• What a day you've had.
  • I hear what you're saying.
  • It's totally natural that you would feel this way.

Speaking or writing these expressive statements to other humans may be meaningful to them, but not so much to animals.

We may feel better saying them to an animal, but the animal may receive them the same as another human does.

Animal situations perceived with empathy may beg a more meaningful response but empathy alone may not compel such action.

PITY is the feeling of sorrow caused by observing the suffering and misfortunes of other beings and can be benevolent or contemptuous.

Benevolent pity evokes a sympathetic, tender sorrow for one suffering, distressed, or unhappy.

Contemptuous pity implies sorrow for one in misery or distress but from a position of superiority, condescension, or contempt.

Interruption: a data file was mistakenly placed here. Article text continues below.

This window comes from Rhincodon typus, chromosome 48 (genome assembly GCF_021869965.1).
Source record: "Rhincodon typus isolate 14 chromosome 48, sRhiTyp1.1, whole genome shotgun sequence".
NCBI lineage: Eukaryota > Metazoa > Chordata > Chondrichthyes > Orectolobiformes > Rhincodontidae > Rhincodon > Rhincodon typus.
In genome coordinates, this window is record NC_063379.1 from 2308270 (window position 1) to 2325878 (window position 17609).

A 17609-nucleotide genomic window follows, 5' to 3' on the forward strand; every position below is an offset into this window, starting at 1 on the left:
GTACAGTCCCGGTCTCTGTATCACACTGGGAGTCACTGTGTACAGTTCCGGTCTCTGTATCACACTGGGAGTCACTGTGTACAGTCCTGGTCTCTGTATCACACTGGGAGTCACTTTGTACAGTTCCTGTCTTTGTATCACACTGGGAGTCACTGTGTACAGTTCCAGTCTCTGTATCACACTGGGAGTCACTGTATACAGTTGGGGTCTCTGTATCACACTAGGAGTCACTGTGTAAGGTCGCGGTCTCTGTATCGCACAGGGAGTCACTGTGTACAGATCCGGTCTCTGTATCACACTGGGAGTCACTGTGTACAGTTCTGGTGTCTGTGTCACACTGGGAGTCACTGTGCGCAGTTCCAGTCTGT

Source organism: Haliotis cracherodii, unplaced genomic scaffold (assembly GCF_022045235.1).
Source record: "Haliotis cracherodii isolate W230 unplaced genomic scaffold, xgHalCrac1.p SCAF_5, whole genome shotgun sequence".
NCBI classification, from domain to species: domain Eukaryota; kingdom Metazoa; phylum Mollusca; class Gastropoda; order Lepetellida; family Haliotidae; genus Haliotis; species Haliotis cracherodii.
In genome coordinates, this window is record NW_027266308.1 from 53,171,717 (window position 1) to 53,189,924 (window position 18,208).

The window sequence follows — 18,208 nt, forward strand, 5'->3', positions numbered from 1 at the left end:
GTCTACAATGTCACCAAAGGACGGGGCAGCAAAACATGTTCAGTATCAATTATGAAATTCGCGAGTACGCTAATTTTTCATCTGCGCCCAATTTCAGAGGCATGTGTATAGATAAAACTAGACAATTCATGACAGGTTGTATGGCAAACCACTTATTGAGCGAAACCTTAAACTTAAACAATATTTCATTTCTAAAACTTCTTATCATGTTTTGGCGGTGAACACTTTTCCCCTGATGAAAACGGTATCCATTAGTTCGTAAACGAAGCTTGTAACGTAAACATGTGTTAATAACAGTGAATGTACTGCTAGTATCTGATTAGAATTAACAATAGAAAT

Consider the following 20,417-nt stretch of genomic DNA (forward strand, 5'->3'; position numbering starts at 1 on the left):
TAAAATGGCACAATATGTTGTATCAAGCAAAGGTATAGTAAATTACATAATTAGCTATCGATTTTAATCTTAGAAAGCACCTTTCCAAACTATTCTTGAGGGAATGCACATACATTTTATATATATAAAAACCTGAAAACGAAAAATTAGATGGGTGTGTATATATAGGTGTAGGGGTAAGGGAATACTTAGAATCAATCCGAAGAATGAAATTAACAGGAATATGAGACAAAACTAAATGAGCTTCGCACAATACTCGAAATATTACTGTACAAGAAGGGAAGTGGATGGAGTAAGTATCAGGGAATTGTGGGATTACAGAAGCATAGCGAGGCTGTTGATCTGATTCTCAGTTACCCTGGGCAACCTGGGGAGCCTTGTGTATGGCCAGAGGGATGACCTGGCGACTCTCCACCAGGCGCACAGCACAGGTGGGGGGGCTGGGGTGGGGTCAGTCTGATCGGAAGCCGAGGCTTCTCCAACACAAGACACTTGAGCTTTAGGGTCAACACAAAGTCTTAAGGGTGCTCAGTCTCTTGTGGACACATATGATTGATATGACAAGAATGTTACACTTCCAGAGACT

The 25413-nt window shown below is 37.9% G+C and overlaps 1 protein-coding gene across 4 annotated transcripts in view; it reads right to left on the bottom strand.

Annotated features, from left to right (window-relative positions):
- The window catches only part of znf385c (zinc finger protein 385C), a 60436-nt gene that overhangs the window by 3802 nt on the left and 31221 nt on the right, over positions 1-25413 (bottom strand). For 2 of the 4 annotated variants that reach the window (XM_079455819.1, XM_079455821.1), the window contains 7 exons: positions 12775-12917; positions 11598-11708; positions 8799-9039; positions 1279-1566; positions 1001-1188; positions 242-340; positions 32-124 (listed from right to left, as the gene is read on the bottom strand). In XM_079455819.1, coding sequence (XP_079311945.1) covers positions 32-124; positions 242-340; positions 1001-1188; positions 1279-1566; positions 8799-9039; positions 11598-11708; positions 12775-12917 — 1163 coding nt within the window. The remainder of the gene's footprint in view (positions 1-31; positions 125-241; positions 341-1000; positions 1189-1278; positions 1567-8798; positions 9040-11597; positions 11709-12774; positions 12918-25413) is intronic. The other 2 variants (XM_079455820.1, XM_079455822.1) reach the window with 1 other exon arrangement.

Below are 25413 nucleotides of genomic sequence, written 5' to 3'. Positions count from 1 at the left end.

Pitiers seldom take action to alleviate the suffering of those they pity.

Animals in pitiful situations could benefit from meaningful action, but pity alone seldom compels action.

COMPASSION is a sympathetic consciousness and understanding of others' distress together with a desire to alleviate it

Compassion and empathy both refer to a caring response to another being's distress.

While empathy refers to an active sharing in the emotional experience of the other being, compassion adds to that emotional experience a desire to alleviate the being's distress.

  • Take in a stray animal
  • Become a veterinarian
  • Open a door for someone
  • Speak and respond with kindness
  • Apologize for a mistake
  • Encourage others
  • Offer to help someone with a task
  • Forgive others mistakes
  • Show respect